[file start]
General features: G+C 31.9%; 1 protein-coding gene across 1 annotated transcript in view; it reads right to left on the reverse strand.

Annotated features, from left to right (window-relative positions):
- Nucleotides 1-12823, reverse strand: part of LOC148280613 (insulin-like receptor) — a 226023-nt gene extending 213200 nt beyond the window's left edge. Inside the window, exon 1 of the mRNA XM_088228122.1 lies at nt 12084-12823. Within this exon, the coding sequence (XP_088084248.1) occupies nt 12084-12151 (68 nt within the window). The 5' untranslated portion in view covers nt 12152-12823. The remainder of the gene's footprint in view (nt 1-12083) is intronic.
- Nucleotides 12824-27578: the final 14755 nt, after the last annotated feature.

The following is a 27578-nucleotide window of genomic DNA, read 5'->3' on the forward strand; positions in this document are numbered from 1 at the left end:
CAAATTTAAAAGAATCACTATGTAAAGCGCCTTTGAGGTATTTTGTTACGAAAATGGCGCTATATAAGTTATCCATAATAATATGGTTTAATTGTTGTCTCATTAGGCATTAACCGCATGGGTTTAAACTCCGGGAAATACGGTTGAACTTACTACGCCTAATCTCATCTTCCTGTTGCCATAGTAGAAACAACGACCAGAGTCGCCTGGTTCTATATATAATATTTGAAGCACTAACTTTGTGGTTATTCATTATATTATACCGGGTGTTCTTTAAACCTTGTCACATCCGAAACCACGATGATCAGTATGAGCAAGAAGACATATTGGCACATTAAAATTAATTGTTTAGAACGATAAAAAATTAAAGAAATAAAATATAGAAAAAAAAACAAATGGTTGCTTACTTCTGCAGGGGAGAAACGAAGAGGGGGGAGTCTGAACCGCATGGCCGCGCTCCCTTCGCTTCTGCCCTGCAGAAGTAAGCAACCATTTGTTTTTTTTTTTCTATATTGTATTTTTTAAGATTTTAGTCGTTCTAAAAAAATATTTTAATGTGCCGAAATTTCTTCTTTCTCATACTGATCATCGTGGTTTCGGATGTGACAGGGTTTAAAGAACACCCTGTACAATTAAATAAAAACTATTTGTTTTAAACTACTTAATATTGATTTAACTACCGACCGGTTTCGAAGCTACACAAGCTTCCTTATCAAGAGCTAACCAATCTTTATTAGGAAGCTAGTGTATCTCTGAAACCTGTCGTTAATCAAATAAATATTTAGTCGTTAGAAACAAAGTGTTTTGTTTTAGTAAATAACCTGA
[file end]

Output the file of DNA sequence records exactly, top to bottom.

General features: G+C 31.9%; 1 protein-coding gene across 1 annotated transcript in view; it reads right to left on the reverse strand.

Annotated features, from left to right (window-relative positions):
- Nucleotides 1-12823, reverse strand: part of LOC148280613 (insulin-like receptor) — a 226023-nt gene extending 213200 nt beyond the window's left edge. Inside the window, exon 1 of the mRNA XM_088228122.1 lies at nt 12084-12823. Within this exon, the coding sequence (XP_088084248.1) occupies nt 12084-12151 (68 nt within the window). The 5' untranslated portion in view covers nt 12152-12823. The remainder of the gene's footprint in view (nt 1-12083) is intronic.
- Nucleotides 12824-27578: the final 14755 nt, after the last annotated feature.

The following is a 27578-nucleotide window of genomic DNA, read 5'->3' on the forward strand; positions in this document are numbered from 1 at the left end:
CAAATTTAAAAGAATCACTATGTAAAGCGCCTTTGAGGTATTTTGTTACGAAAATGGCGCTATATAAGTTATCCATAATAATATGGTTTAATTGTTGTCTCATTAGGCATTAACCGCATGGGTTTAAACTCCGGGAAATACGGTTGAACTTACTACGCCTAATCTCATCTTCCTGTTGCCATAGTAGAAACAACGACCAGAGTCGCCTGGTTCTATATATAATATTTGAAGCACTAACTTTGTGGTTATTCATTATATTATACCGGGTGTTCTTTAAACCTTGTCACATCCGAAACCACGATGATCAGTATGAGCAAGAAGACATATTGGCACATTAAAATTAATTGTTTAGAACGATAAAAAATTAAAGAAATAAAATATAGAAAAAAAAACAAATGGTTGCTTACTTCTGCAGGGGAGAAACGAAGAGGGGGGAGTCTGAACCGCATGGCCGCGCTCCCTTCGCTTCTGCCCTGCAGAAGTAAGCAACCATTTGTTTTTTTTTTTCTATATTGTATTTTTTAAGATTTTAGTCGTTCTAAAAAAATATTTTAATGTGCCGAAATTTCTTCTTTCTCATACTGATCATCGTGGTTTCGGATGTGACAGGGTTTAAAGAACACCCTGTACAATTAAATAAAAACTATTTGTTTTAAACTACTTAATATTGATTTAACTACCGACCGGTTTCGAAGCTACACAAGCTTCCTTATCAAGAGCTAACCAATCTTTATTAGGAAGCTAGTGTATCTCTGAAACCTGTCGTTAATCAAATAAATATTTAGTCGTTAGAAACAAAGTGTTTTGTTTTAGTAAATAACCTGA